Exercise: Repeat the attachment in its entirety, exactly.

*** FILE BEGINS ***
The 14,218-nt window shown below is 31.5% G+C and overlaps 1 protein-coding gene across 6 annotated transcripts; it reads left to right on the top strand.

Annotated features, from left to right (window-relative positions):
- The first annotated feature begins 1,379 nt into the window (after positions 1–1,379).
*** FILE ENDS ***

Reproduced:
The 14,218-nt window shown below is 31.5% G+C and overlaps 1 protein-coding gene across 6 annotated transcripts; it reads left to right on the top strand.

Annotated features, from left to right (window-relative positions):
- The first annotated feature begins 1,379 nt into the window (after positions 1–1,379).